A Passage to India: Israel’s Pivot East
As Israel gears up for an election do-over in September, Israeli Prime Minister Benjamin Netanyahu will once again look to foreign leaders to bolster his leadership potential and diplomatic experience. In the wake of the high-profile visits to Russia and the US prior to the April 9 elections, Netanyahu is turning east this time, towards India to inch ahead of his main rival, Kohal Lavan.
The prime minister announced in early July that he plans to visit India before the next elections; according to diplomatic reports, the second-most populous country extended the invitation to Netanyahu at his initiative. While Israeli-Indian relations have received a boost under the leadership of Prime Minister Narendra Modi, Netanyahu’s intended passage to India comes at a time of increasing diplomatic and economic cooperation. Last month, for the first time, India voted in favor of Israel at the United Nations over a decision to grant consultative status to a Palestinian NGO. This vote will likely be leveraged as a further sign of India’s willingness to cast aside the post-independence, pro-Palestinian stance and instead, in the words of Netanyahu, “stand […] with Israel.”
New Delhi’s vote at the United Nations (UN) on June 6 is the latest sign of a deepening cooperation between Israel and India, and one that has affected the country’s voting patterns in international fora. In 2015, a year after Modi assumed office, in another diplomatic victory for Israel, India—together with only four other countries—abstained from voting on adopting the UN Human Rights Council’s report on Operation Protective Edge, a seven-week military operation led by the Israeli army in Gaza which led to a disproportionate number of Palestinian deaths and casualties. According to India’s foreign ministry, New Delhi’s recent vote at the UN was meant to ensure proper vetting of an NGO; nevertheless, the country’s decision to return the organization’s request to the application committee for further scrutiny was heralded by the Israeli government as clear sign of support for Israel and a vote against a “terrorist organization.”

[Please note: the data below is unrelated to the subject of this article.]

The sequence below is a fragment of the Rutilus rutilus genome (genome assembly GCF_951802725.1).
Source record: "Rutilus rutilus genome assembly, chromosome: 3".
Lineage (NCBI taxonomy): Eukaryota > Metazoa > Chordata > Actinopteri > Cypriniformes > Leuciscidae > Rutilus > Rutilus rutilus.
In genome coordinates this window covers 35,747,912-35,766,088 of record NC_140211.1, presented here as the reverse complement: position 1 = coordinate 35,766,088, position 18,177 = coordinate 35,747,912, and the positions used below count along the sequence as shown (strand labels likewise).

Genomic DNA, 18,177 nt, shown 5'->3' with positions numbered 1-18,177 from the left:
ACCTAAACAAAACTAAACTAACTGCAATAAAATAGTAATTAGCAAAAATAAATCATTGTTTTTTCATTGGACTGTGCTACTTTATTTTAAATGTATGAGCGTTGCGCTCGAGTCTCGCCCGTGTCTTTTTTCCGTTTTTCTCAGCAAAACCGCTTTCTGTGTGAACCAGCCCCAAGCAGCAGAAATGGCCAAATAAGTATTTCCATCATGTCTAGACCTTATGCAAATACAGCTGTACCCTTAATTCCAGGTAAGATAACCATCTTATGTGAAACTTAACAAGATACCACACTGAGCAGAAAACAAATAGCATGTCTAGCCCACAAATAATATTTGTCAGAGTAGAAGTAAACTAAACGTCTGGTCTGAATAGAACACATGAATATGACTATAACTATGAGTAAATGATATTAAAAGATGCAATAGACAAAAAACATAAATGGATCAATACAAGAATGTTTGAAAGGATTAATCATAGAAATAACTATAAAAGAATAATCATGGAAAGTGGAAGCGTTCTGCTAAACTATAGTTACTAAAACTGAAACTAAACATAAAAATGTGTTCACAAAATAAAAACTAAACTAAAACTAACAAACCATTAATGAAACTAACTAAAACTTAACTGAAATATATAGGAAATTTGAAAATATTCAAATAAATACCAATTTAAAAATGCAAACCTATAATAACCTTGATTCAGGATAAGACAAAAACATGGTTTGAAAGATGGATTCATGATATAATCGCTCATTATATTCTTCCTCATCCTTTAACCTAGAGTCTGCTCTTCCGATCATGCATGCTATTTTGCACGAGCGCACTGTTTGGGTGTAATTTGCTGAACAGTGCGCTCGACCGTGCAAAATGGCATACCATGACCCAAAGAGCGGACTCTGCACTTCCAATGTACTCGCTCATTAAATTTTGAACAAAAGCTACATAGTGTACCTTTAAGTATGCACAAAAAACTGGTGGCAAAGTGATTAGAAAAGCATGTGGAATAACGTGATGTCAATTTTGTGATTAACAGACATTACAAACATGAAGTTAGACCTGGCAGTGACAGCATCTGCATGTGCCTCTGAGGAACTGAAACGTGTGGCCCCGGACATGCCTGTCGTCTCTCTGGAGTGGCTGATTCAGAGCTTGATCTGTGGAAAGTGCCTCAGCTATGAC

Israeli-Indian relations have undergone a significant transformation in recent years. Although New Delhi recognized Israel in 1950, ties between the nations were long frosty, in part resulting from India’s desire to foment ties with the Arab world to garner support for claims to the disputed territory of Kashmir, a Cold War alignment with the Soviet Union, and India’s anti-colonial position.
Indicative of this latter stance, Mahatma Gandhi, leader of the Indian independence movement, consistently highlighted India’s steadfast support for the Palestinian cause, claiming in 1938 that “Palestine belongs to the Arabs in the same sense that England belongs to the English and France to the French.” In the wake of the 1991 multilateral Madrid Peace conference and an intentional pivot towards Washington, however, India decided to upend the prior recognition-without-relations policy and establish full diplomatic relations with Israel, becoming the latest major non-Arab, non-Muslim nation to do so.